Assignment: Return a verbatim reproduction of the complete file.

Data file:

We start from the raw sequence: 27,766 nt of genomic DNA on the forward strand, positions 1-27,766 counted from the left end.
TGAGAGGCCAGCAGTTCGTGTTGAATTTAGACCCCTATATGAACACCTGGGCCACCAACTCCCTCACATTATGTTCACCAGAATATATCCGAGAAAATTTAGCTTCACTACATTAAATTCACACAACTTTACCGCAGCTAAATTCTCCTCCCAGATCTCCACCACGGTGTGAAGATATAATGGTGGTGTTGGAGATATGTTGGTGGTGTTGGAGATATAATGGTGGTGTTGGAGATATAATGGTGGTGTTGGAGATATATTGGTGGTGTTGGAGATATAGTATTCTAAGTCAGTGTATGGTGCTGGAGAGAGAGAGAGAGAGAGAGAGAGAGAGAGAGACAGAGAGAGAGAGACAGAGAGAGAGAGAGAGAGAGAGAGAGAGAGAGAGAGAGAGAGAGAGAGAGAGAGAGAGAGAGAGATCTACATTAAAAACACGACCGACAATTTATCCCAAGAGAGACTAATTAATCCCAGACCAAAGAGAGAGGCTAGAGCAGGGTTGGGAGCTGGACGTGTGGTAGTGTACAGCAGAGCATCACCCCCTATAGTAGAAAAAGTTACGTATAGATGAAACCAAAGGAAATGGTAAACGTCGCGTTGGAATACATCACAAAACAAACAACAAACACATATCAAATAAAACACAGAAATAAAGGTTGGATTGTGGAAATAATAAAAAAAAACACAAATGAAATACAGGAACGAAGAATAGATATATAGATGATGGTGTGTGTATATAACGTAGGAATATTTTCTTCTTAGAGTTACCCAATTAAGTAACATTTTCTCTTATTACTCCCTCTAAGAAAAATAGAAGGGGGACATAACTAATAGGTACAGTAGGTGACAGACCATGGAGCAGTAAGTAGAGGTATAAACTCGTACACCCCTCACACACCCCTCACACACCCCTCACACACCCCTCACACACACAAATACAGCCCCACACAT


We start from the raw sequence: 27,766 nt of genomic DNA on the forward strand, positions 1-27,766 counted from the left end.
TGAGAGGCCAGCAGTTCGTGTTGAATTTAGACCCCTATATGAACACCTGGGCCACCAACTCCCTCACATTATGTTCACCAGAATATATCCGAGAAAATTTAGCTTCACTACATTAAATTCACACAACTTTACCGCAGCTAAATTCTCCTCCCAGATCTCCACCACGGTGTGAAGATATAATGGTGGTGTTGGAGATATGTTGGTGGTGTTGGAGATATAATGGTGGTGTTGGAGATATAATGGTGGTGTTGGAGATATATTGGTGGTGTTGGAGATATAGTATTCTAAGTCAGTGTATGGTGCTGGAGAGAGAGAGAGAGAGAGAGAGAGAGAGAGAGACAGAGAGAGAGAGACAGAGAGAGAGAGAGAGAGAGAGAGAGAGAGAGAGAGAGAGAGAGAGAGAGAGAGAGAGAGAGAGATCTACATTAAAAACACGACCGACAATTTATCCCAAGAGAGACTAATTAATCCCAGACCAAAGAGAGAGGCTAGAGCAGGGTTGGGAGCTGGACGTGTGGTAGTGTACAGCAGAGCATCACCCCCTATAGTAGAAAAAGTTACGTATAGATGAAACCAAAGGAAATGGTAAACGTCGCGTTGGAATACATCACAAAACAAACAACAAACACATATCAAATAAAACACAGAAATAAAGGTTGGATTGTGGAAATAATAAAAAAAAACACAAATGAAATACAGGAACGAAGAATAGATATATAGATGATGGTGTGTGTATATAACGTAGGAATATTTTCTTCTTAGAGTTACCCAATTAAGTAACATTTTCTCTTATTACTCCCTCTAAGAAAAATAGAAGGGGGACATAACTAATAGGTACAGTAGGTGACAGACCATGGAGCAGTAAGTAGAGGTATAAACTCGTACACCCCTCACACACCCCTCACACACCCCTCACACACCCCTCACACACACAAATACAGCCCCACACAT